If Michigan falters in the Big Ten, the teams most likely to pick up the pieces are Illinois and Ohio State. Though the Illini have lost quarterback Jeff George, who became the No. I pick in the NFL draft after giving up his final year of eligibility, they still have one of the nation's best all-around backs, fullback Howard Griffith, and a strong defense, led by nosetackle Moe Gardner. Illinois opens the conference season on Oct. 6 at Ohio State, whose hopes depend on how its young offensive line develops. Buckeye quarterback Greg Frey has two fine receivers in flanker Jeff Graham and tight end Jeff" Ellis, along with a bruising runner in Scottie Graham (page 70). On defense, the Buckeyes will depend mainly on end Alonzo Spellman and linebacker Steve Tovar, both of whom are sophomores.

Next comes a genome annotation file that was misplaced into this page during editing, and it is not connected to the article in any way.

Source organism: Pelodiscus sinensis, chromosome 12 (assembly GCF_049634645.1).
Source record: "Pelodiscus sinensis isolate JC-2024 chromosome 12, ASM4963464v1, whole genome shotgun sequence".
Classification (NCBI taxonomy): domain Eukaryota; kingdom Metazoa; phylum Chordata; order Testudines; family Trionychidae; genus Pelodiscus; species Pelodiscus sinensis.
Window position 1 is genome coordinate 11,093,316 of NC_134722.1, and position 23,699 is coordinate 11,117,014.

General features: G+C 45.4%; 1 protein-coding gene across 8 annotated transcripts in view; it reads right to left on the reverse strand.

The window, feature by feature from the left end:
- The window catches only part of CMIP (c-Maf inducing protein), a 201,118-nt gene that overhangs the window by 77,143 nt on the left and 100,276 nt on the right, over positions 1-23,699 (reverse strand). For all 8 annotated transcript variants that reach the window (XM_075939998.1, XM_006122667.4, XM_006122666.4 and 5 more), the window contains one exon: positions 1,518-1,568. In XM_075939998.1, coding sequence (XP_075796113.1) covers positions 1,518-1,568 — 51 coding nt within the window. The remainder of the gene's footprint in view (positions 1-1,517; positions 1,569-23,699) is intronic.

The departure of tailback Blair Thomas—a first-round draft pick of the New York Jets—would figure to make Penn State coach Joe Paterno a doubting Thomas, except that Paterno still has Willie Thomas at free safety and Tisen Thomas at corner-back, giving the Nittany Lions plenty of speed in the secondary. There's no Thomas to replace Blair in the offensive backfield, but there is a Thompson, Leroy, who will move from fullback to tailback. However, to cope with a road schedule that includes Southern Cal, Alabama and Notre Dame, Penn State will need a big season from erratic quarterback Tony Sacca.
At Brigham Young, naturally, quarterback is the least of coach La Veil Edwards's worries. Junior Ty Detmer, who has thrown for 5,812 yards and 45 touchdowns in two seasons, is such a treasure that Edwards put him off-limits to tacklers during spring practice. Detmer and tight end Chris Smith will form one of the nation's most formidable aerial combinations. To shore up the defense—remember BYU's 50-39 loss to Penn State in the Holiday Bowl?—Edwards has spent a lot of time consulting with the San Francisco 49ers.